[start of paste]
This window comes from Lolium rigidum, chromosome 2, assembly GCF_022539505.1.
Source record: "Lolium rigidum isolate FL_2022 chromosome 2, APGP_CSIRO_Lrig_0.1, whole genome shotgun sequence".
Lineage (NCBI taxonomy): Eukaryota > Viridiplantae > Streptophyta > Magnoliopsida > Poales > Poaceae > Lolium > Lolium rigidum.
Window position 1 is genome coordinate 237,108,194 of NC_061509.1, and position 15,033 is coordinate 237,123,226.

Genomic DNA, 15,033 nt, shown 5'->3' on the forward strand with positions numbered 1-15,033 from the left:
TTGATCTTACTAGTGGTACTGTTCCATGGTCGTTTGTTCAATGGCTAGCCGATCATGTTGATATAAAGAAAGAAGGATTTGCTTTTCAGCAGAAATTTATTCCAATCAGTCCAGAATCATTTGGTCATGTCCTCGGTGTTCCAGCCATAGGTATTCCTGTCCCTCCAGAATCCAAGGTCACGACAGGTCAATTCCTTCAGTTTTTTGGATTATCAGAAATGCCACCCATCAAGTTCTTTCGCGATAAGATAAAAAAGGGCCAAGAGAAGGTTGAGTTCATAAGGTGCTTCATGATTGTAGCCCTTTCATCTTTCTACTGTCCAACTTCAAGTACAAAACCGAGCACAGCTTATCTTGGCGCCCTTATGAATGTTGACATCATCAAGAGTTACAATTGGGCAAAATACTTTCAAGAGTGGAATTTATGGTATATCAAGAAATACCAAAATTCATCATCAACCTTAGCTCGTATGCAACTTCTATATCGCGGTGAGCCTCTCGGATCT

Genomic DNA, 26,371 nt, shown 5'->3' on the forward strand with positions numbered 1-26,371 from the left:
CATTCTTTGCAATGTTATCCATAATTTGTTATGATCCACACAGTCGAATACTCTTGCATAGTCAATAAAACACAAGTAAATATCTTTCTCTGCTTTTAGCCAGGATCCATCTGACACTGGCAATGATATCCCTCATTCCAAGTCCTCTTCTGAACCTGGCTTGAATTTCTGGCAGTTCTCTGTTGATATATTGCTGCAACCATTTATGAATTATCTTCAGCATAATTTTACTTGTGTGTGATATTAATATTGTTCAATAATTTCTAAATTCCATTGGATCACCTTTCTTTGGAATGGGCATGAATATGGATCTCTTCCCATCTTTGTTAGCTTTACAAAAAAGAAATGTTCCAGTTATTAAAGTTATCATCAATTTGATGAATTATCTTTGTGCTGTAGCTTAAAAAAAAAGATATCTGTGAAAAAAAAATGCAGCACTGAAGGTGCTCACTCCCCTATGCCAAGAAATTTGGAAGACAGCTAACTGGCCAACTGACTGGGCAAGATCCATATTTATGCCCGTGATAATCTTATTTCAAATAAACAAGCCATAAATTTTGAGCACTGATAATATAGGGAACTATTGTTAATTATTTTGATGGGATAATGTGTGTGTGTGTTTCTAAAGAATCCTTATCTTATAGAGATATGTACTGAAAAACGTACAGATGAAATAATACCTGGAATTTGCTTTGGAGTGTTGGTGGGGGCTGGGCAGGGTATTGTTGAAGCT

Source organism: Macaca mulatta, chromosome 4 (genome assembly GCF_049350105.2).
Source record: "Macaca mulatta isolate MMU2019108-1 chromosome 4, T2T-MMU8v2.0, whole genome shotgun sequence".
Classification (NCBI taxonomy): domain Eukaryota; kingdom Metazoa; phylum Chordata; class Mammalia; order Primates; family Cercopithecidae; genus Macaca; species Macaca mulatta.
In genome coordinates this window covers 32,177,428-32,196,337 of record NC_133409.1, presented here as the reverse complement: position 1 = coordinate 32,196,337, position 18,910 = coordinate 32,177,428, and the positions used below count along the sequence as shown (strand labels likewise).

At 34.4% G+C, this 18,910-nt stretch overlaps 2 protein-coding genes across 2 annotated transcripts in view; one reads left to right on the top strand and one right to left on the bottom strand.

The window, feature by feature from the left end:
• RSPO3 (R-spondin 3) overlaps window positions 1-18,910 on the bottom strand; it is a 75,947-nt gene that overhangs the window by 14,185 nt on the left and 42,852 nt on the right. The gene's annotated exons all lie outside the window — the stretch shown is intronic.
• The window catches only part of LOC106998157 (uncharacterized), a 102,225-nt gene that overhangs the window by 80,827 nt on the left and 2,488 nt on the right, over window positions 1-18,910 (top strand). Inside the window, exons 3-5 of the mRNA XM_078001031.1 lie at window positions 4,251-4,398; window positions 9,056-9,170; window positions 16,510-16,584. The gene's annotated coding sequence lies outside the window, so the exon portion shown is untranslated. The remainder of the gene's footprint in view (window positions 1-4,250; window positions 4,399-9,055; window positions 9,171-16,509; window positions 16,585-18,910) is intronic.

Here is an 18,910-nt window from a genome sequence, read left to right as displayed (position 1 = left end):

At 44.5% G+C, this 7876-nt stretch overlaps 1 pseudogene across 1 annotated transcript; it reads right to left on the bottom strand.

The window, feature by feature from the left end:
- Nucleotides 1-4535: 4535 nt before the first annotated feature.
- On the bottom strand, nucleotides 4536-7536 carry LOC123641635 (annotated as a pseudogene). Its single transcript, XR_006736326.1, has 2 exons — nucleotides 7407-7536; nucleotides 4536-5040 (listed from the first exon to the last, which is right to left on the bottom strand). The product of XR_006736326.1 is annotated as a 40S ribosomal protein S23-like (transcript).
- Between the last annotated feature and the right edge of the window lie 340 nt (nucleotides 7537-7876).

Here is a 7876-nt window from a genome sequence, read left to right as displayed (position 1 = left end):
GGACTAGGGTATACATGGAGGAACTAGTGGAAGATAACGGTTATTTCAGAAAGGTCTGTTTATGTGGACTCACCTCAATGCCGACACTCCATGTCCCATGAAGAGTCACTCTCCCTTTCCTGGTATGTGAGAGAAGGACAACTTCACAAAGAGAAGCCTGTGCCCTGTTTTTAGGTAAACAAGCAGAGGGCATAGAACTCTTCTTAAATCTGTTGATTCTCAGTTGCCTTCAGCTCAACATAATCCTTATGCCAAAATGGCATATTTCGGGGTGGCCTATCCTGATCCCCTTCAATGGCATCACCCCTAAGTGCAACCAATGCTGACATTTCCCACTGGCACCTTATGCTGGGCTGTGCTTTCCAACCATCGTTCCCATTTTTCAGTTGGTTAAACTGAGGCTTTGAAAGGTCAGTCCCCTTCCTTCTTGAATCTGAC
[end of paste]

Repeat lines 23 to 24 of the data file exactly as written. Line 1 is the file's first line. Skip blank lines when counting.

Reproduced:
Here is a 7876-nt window from a genome sequence, read left to right as displayed (position 1 = left end):
GGACTAGGGTATACATGGAGGAACTAGTGGAAGATAACGGTTATTTCAGAAAGGTCTGTTTATGTGGACTCACCTCAATGCCGACACTCCATGTCCCATGAAGAGTCACTCTCCCTTTCCTGGTATGTGAGAGAAGGACAACTTCACAAAGAGAAGCCTGTGCCCTGTTTTTAGGTAAACAAGCAGAGGGCATAGAACTCTTCTTAAATCTGTTGATTCTCAGTTGCCTTCAGCTCAACATAATCCTTATGCCAAAATGGCATATTTCGGGGTGGCCTATCCTGATCCCCTTCAATGGCATCACCCCTAAGTGCAACCAATGCTGACATTTCCCACTGGCACCTTATGCTGGGCTGTGCTTTCCAACCATCGTTCCCATTTTTCAGTTGGTTAAACTGAGGCTTTGAAAGGTCAGTCCCCTTCCTTCTTGAATCTGAC